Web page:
How To Make Your Own Digital Map
Fortunately there are several free tools out today that allow you to store your own created maps. The best by a large margin is Google, who has put an amazing amount of effort into their mapping business since 2005. Anyone who recalls the Mapquest days can attest to this.
Google offers a feature called My Maps. My Maps allows you to easily create your own maps with pins, or routes, or even areas. You’ll need a Google Account in order to use this.
From there it is pretty simple. You can search for addresses or businesses or if you know the exact latitude and longitude, that’s available as well.
You can choose from different map views such as street view or aerial imagery. You can put your pins into different sets, add hyperlinks, or other information. You can even select different markers.
Google allows you to share maps privately or publicly. If you share them publicly you can embed them on a website. Like so:
Once you’ve saved your map, it’s saved in THE CLOUD (Google Drive). But if you want to take things a bit further, there are more options. You can export your map, print it, or save it to a PDF.
The export feature allows you to save your map in a KML format, which stands for Keyhole Markup Language. KML is based on XML, and has become a standard for displaying location-based information on a map along with GPX (which we’ll get to in Part Three). As of right now, KML is a fairly reliable way of storing your location data to import into other programs, such as Google Earth, where you have more options to manipulate your data.
Unfortunately Google doesn’t currently allow you to edit My Maps on iOS, but they can be viewed in the Google Maps app on iOS. This is unfortunate as you’re most likely going to have your phone on you when you want to record your location. Android users are a little more fortunate. You can, however, send yourself a link of where you are, and add it once you get to a computer. Hopefully they fix this in the future.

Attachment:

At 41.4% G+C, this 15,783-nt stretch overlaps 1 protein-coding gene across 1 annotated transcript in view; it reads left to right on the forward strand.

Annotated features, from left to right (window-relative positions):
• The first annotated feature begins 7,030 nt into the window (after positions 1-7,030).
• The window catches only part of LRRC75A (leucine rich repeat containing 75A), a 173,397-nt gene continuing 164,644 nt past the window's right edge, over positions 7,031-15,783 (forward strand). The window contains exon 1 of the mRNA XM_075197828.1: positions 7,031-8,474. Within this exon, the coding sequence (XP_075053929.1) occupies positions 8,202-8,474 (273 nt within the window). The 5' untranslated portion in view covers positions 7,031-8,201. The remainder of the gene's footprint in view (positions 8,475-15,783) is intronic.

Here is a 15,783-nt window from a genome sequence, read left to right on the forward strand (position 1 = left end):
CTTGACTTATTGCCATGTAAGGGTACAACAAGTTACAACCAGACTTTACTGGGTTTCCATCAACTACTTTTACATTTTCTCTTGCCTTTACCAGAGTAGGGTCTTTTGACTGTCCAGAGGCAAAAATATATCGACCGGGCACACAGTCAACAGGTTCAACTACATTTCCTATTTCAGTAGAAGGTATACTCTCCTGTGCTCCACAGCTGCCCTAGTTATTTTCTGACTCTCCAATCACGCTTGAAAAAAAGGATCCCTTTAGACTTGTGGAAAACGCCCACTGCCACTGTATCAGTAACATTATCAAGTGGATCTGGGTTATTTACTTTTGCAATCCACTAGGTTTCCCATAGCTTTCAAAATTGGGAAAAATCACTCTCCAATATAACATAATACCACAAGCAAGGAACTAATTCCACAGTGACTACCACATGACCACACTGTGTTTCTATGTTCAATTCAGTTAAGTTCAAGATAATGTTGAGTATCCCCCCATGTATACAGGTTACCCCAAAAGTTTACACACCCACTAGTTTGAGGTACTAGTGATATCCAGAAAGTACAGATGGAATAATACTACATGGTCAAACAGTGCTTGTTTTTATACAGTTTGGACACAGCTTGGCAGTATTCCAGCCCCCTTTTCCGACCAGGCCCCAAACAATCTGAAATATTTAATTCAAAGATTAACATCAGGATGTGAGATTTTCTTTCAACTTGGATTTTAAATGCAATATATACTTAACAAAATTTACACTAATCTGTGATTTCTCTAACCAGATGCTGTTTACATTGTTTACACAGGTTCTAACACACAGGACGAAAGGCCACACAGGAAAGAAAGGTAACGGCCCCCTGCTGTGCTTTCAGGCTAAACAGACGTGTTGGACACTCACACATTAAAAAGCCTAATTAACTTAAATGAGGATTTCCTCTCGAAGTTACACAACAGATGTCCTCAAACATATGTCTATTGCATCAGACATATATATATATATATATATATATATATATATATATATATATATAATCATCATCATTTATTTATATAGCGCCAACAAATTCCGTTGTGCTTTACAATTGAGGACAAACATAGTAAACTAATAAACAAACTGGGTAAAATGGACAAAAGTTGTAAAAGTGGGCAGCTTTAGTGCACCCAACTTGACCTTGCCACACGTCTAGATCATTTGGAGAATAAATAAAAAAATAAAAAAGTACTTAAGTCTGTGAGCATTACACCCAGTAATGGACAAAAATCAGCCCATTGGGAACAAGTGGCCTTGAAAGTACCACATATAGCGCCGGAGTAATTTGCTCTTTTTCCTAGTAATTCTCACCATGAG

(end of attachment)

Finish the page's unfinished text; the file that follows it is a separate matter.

There are other ways of recording your locations on your phone without ever touching a computer. My suggestions for this are:
* Day One: A journaling app for iOS and Mac OS that allows you to record your location and more.
* Gaia GPS: A more advanced GPS app for your phone that allows you to store maps on your phone without a cellular signal, and record hikes or runs and export them a number of ways.
Now with this general information you can start building your own digital map. In Part Two, I’ll go over some social media apps like Foursquare/Swarm and Flickr, and show you how you can use them to add to your lifelong digital map, which will be a bit more advanced with xml data types. So if you want to go more in depth, stay tuned.
- Before Google Earth was Google Earth, it was Keyhole. Surprisingly the founder and CEO of Keyhole is the founder and CEO of Niantic, the creators of the new popular app Pokémon Go. ↩